- Language Tips
While most people know that tea originated in China, few associate coffee with the country.
Shen Peiping, Pu'er city Party chief, is determined to change that.
The Yunnan province city plans to double the number of coffee plantations it is home to and work with the well-known coffee-store chain Starbucks and other companies to become better at processing coffee beans. The goal of it all will be to make people more familiar with Yunnan coffee.
About 60 percent of the 40,000 tons of coffee that were produced in China last year came from Pu'er.
Shen expects the size of the city's coffee plantations to expand from 30,000 hectares last year to 40,000 hectares by the end of this year and to 67,000 hectares by 2015.
"Many people also don't know that Yunnan actually produces very good coffee," he said. "Even we didn't know that in the past."
Last year, an expert from Starbucks gave a high rating to coffee beans grown on a Pu'er farm.
"The farm is at a high altitude, near the Tropic of Cancer, amid forests," he said. "That's why it can produce good coffee beans."
The top five coffee suppliers in the world, including Nescafe, Maxim, Maxwell and Kraft, all buy coffee beans from Yunnan. But because the ability to process the beans is lacking there, the province's coffee can be sold for only 30 to 40 yuan ($4.75 to $6.34) a kilogram. In contrast, roasted coffee beans can be sold for 400 yuan a kilogram.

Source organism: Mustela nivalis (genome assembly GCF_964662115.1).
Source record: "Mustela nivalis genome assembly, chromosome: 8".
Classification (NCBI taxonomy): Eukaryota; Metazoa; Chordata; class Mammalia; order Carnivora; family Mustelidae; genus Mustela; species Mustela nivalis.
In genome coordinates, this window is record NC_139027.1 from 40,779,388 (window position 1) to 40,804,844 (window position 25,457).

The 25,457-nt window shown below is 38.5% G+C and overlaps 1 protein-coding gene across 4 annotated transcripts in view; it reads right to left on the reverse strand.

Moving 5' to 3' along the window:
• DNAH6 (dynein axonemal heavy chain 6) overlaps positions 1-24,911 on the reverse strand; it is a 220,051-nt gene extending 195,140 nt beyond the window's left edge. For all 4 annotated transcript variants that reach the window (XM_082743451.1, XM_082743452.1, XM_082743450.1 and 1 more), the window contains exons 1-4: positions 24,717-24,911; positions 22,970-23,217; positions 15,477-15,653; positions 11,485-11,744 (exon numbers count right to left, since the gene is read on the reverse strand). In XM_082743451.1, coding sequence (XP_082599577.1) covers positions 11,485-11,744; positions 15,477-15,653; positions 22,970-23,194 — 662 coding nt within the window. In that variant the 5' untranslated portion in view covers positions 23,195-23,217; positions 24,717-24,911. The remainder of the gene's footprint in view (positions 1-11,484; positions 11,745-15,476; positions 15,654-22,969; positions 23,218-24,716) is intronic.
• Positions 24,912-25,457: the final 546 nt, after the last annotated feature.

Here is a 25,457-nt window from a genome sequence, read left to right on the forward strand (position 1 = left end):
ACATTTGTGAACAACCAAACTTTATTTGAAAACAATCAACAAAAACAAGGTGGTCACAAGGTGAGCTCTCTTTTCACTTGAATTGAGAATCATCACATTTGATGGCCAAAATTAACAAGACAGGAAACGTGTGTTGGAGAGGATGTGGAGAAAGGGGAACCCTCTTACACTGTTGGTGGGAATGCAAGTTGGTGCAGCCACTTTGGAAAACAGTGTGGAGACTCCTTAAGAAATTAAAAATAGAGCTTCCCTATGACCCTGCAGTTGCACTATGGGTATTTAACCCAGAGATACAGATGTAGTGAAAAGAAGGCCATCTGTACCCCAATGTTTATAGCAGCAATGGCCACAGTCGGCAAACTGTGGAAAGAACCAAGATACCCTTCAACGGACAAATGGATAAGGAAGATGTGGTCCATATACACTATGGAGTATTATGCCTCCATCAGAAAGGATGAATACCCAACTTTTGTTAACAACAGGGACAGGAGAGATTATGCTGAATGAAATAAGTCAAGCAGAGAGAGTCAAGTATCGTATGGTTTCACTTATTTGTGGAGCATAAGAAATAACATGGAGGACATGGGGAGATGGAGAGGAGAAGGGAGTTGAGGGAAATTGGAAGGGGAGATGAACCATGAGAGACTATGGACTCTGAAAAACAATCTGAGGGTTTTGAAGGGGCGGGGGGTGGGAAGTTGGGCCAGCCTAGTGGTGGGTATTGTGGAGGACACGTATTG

"Selling this raw material is not our final goal," he said.
Wanting to have a high-end coffee brand, Pu'er is looking forward to cooperating with large coffee companies.
In 2010, the city government signed a memorandum of understanding with Starbucks that will have the company manage a farm where coffee will be grown for production. It will also open a farmer-support center and establish a demonstration farm that offers training about soil quality, tree planting and pruning.
Shen said that Starbucks' technical support has enabled Ai Ni Group, a Yunnan-based coffee company, to roast 3,000 tons of coffee beans.
"With deeper cooperation, the processing factory in Pu'er is expected to be able to process 100,000 tons of coffee beans in the future," he said. "That's 40 trillion yuan we are talking about. It's a grand plan, but it's feasible."